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Radio triggers: An overview

Wireless triggers to fire flashes or the camera's shutter
by Gisle Hannemyr

This article is an introduction for photographers looking for radio triggers for flash and digital cameras. A lot of different triggers exists, and this article tries to gives an overview for the entire field, with links to other articles that discusses specific radio trigger systems.

If you also are interested in optical triggers, please see this article.

While optical triggers may be fine for wireless control of off-camera flash indoors, nothing beats radio for range and reliability outdoors. Also, if you want to have off-camera flash inside cars or behind furniture, radio is your best option.

Radio Frequencies

Several radio bands are made available for more or less unregulated use in different geographical areas this includes the bands used for RKE (Remote Keyless entry, i.e. garage openers) in North America, and the ISM (Industrial/Scientific/Medical) bands.

Equipment designed to operate in these bands is designed to be tolerant for interference by other equipment operating at the same frequency.

The common ISM and RKE bands available for industrial and commercial applications are:

  • 220 MHz (ISM, China).
  • 315-317 Mhz (RKE, North and South America, Japan).
  • 340-354 Mhz (ISM, North and South America).
  • 433-435 Mhz (ISM, Europe, Australia, Africa, China, India and some other countries).
  • 869 MHz (ISM, Europe).
  • 900-930 MHz (ISM, North America, and some other countries).
  • 2.4 GHz (ISM, worldwide).

Note that because of the different frequency allocations, use of the 315-317, 340-354 Mhz and 900-930 MHz devices is illegal in Europe, and the use of the 433-435 Mhz and 869 MHz devices is illegal in the USA.

Types of triggers

To make it simpler to find a particular trigger, we've separated the triggers into five types, as follows:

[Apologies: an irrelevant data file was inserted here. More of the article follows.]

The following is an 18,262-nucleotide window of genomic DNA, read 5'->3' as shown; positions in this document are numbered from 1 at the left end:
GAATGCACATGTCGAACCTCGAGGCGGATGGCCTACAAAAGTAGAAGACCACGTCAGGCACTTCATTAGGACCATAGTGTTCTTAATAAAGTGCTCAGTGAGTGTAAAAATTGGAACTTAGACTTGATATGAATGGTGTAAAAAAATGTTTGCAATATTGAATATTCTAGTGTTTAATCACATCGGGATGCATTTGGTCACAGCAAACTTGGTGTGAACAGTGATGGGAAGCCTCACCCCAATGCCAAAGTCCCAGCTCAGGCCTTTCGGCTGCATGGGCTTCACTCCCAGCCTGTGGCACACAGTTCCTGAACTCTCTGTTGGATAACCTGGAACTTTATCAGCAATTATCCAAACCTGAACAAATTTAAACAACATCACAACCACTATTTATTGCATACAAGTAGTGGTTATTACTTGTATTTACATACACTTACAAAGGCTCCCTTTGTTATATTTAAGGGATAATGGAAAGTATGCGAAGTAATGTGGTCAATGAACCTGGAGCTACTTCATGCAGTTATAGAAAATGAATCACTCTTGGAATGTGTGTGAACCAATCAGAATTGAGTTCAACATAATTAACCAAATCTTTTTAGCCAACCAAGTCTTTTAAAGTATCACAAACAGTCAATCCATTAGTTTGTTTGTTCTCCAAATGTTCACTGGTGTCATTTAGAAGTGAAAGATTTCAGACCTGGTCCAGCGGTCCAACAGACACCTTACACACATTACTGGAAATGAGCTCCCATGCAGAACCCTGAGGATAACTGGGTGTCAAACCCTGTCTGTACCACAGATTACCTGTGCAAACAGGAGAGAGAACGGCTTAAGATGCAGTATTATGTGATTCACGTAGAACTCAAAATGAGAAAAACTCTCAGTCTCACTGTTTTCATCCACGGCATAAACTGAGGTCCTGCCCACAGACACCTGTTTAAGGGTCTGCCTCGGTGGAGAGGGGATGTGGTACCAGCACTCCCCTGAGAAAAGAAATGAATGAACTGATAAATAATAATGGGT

1. Basic manual triggers
  2. Grouping triggers
  3. TTL pass-through triggers
  4. Premium manual triggers
  5. Third party dedicated TTL radio triggers
  6. Canon dedicated TTL radio triggers

At the end of each section describing the type, there is a list (with links) to those units that has been evaluated by DPanswers, along with an indication of what price you typically will have to pay for a kit consisting of one transmitter (TX) and one receiver (RX), or a pair of tranceivers. Note that one particular model may be listed more than once, if it has features matching the criteria of more than one type.

We plan to add more as we can find the time for testing. Watch this page for updates.

1. Basic manual triggers

If all you want to do is to trigger a manual flash or a camera's shutter release wirelessly by means of a radio signal, and you do not care about additional features such as grouping or TTL power control, then you're looking for a basic manual radio trigger.

This is the cheapest type of radio trigger available (for even cheaper, take a look at optical triggers.

The basic manual radio triggers are all produced in China and are sometimes referred to as Poverty Wizards or FleaBayTriggers.

2. Grouping triggers

A step up from basic manual triggers, both in price and in functionality, are triggers that let you operate groups or zones of flash units from camera position.

A grouping trigger let you distribute your remote flashes into groups or zones (usually 3 or 4). You can assign each receiver to belong to a specific group, and choose from the transmitter which of combinations of these groups you’d like to trigger. Grouping can save photographers a lot of time in complex lighting setups without having to go back and forth between flash and camera switching units on and off.

3. TTL pass-through triggers

A TTL pass-through trigger does not offer TTL wireless control. But the TX unit has a dedicated hot-shoe on top that pass-through the any TTL communication from the camera to a TTL commander mounted on top of the TX. The pass-through feature let you fire both TTL-controlled flash units (controlled by a commander mounted in the hot-shoe of the TX that is sitting in the camera's hot-shoe) and manual units (triggered by radio and connected to a radio RX) at the same time. However, the TTL computation does not take the light from the manually controlled units into account, so mixing modes like this is only practical when TTL is used for key and the manual units are used to light up the background.

4. Premium manual radio triggers

This segment consists of radio triggers that are built to take a lot of abuse, are very reliable, and packs a lot of power for an extended range. What they do not support is TTL exposure control, since that tend to have a negative impact on both reliability and range.

5. Third party dedicated TTL radio triggers

For some time, third party vendors has provided Canon and Nikon users with dedicated flash control systems that use radio instead of light to signal remote flash units.